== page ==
|Hasegawa 1/48 FW-190A-4/F-1 'Tunisia'
|$25.55 from www.greatmodels.com
|Scott Van Aken
|Probably a reboxed Dragon kit
Probably the most successful fighter in the Luftwaffe was the FW-190. From the first time it took to the air until the last and nearly totally different versions flew, it either outclassed the opposition or was pretty well its equal. This could not be said of the Bf-109, which after the F model was constantly trying to play catch-up and while getting faster, wasn't getting any better. However, it was easy to construct and that, as much as any other reason, was why it was kept in production. Sort of like the reason the P-40 lasted so long with the USAAF.
Anyway, the A-4 version was probably the one that finally worked out all the bugs and resulted not only in a capable aircraft, but one where the pilot wouldn't have to sweat the engine catching fire at the most inopportune moments. It was also the last of the 'short nose' 190As as the A-5 variant had a short extension added to the area near the wing roots.
The A-4 was very similar to the A-3 version. The only real difference was a slightly different engine capable of handling the MW 50 system (never installed), a different radio that resulted in a short mast on the fin and an additional wire leading into the aft fuselage, and that is about it. Late production A-4 versions had adjustable engine cooling shutters like the A-5.
The FW-190F-1 ground attack aircraft was based on the A-4 airframe and the main features of this were the removal of the outer wing armament and installation of a centerline bomb rack. Very few of these versions were built (less than 20) with most of them seeing action in the later months of the North African campaign.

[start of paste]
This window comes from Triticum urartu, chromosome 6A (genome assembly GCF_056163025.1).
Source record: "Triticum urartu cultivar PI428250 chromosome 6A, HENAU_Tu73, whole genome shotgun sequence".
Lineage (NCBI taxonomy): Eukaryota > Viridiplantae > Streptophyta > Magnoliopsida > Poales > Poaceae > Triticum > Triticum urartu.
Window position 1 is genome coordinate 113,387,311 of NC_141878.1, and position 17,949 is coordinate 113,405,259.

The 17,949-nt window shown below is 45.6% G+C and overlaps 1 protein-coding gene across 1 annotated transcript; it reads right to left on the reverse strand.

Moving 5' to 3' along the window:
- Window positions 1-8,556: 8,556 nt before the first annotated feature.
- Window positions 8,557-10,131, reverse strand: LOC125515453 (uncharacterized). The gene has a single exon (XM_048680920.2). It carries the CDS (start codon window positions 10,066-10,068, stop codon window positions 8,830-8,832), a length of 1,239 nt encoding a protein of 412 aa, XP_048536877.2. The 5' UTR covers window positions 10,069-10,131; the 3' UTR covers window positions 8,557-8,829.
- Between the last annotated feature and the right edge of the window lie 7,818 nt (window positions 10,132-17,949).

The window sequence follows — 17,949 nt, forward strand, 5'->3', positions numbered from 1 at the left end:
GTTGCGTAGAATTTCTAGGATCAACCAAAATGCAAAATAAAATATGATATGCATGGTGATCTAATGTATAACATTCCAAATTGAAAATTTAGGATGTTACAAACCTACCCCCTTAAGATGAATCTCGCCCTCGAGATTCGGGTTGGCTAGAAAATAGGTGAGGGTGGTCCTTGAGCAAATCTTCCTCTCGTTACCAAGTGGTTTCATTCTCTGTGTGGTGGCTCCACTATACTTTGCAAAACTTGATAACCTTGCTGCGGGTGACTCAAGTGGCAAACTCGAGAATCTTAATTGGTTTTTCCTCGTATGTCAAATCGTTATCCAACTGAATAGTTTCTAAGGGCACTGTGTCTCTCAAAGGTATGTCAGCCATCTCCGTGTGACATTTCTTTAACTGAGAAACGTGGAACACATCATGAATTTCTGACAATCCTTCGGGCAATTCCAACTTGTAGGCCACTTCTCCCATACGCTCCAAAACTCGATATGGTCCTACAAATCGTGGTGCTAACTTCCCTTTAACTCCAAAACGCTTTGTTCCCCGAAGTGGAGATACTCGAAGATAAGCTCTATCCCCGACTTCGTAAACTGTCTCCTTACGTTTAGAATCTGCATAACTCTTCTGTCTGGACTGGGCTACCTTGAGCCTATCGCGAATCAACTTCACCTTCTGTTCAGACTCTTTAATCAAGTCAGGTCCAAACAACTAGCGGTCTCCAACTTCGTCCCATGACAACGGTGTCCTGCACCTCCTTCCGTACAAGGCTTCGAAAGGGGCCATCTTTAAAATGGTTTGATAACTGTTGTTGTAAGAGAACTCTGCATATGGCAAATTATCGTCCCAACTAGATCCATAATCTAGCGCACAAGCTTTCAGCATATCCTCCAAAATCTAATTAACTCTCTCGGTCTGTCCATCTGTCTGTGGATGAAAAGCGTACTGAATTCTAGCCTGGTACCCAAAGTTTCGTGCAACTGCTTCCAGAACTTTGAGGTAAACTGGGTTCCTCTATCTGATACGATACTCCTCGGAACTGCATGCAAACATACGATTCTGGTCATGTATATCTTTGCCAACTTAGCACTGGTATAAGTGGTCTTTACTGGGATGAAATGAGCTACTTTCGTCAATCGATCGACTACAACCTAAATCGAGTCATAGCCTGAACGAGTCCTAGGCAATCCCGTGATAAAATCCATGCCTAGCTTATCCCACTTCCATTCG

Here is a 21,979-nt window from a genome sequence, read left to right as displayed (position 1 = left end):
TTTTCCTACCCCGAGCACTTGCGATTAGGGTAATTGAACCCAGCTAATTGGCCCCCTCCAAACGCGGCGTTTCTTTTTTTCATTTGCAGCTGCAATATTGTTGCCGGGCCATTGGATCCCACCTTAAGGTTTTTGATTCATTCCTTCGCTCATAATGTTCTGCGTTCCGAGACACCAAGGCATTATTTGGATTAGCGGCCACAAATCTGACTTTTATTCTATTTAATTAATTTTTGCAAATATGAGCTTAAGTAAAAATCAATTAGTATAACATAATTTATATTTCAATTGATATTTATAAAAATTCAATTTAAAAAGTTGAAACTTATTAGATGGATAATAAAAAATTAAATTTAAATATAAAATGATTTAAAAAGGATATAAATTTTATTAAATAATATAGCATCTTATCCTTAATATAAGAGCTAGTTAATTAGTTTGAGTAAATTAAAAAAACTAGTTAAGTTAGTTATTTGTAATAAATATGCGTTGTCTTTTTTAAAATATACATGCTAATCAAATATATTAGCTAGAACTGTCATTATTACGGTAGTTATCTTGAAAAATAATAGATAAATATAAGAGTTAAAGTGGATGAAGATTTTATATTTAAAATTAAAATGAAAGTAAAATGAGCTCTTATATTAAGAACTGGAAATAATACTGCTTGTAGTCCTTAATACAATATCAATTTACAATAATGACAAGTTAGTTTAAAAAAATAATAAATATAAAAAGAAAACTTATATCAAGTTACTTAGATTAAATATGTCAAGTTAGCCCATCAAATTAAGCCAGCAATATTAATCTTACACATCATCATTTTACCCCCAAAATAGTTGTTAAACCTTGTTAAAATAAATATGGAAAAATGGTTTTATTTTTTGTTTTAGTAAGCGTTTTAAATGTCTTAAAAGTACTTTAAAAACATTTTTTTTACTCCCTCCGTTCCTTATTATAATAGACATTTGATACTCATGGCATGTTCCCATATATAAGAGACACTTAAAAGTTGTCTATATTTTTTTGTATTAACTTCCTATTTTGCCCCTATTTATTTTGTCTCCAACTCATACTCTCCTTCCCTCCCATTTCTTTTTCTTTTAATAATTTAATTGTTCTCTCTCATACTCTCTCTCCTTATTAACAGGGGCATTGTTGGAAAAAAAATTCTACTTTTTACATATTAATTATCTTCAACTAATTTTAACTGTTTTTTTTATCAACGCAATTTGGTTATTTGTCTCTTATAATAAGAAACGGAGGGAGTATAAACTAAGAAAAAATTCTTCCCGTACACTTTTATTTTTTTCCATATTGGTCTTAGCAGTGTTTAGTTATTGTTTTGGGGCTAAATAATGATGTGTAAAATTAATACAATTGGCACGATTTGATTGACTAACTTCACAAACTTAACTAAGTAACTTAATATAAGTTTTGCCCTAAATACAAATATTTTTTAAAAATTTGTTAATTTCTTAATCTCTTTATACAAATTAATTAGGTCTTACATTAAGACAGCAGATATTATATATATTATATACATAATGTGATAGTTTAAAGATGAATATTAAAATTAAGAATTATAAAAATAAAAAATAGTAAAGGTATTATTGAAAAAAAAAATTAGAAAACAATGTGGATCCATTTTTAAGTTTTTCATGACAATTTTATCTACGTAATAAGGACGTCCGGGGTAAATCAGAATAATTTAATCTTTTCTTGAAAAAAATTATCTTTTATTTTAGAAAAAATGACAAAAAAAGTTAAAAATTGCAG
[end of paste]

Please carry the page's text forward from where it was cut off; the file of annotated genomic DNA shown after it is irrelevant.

Apparently this is based in part or total on the Dragon kit. I don't have one of those for comparison, but when I built the FW-190A-3, I found some of the fit to be rather fiddly, a trait of Dragon kits, so I believe it. Like the A-3 boxing, this one really only has parts for the A-4 variant. I'm not 100% sure if there is a difference in the ailerons or the elevators, but this kit only has one set of elevators (where the A-3 kit had two) and the small sprue for the ailerons is a different one from what was provided in the A-3 kit. Aside from that, all the bits are identical. You have several sets of wing gun access panels, the option to use a bomb rack or a drop tank (though that options is marked out in the instructions). One of the two wheel options is also marked out.
The kit is further limited by having the later engine cooling vanes instead of just the slots, so an early/mid production A-4 is not possible with this kit, a bit of an oversight in my opinion. Means if you want an early A-4, you'll have to get the A-3 kit and rob the cooling slots from it. Not exactly user friendly, is it? I'll bet that an 'early' A-4 kit is in the works. It just sounds like something Hasegawa would do.
We all know how nice but a bit busy Hasegawa instructions are so I'll leave it at that. The markings are provided for two aircraft. One is an F-1 from SKG 10 in standard RLM 74/75/76 camo with side mottling in the upper surface colors (the box art aircraft). These planes were brought straight from Europe and so were not repainted prior to being put into action. The kit supplies the white fuselage band for this and the other option, though you may want to paint that on. Spinner is in white. The other is an RLM 79 over RLM 78 camo with a yellow rudder and lower cowling. Again, the fuselage band is supplied as a decal. This one has a white spinner tip and under wing tip panels. Not many 190s were so painted so it is a bit of a rare bird. It is Erich Rudorffer's plane from 6. /JG 2. Both of these planes are shown in the reference, which is an excellent book on the 190's brief career in North Africa. Decals are well done and you have instrument decals which you can place atop the raised markings on the instrument panel and side consoles.
OK, so it isn't a real Hasegawa kit. It still is a nice one and will build into a very nice model when you are done. Besides, there are a ton of markings for it and this one is much easier to find than the Dragon kit.
The interweb and Focke-Wulf FW-190 in North Africa, 2004, Classic Books
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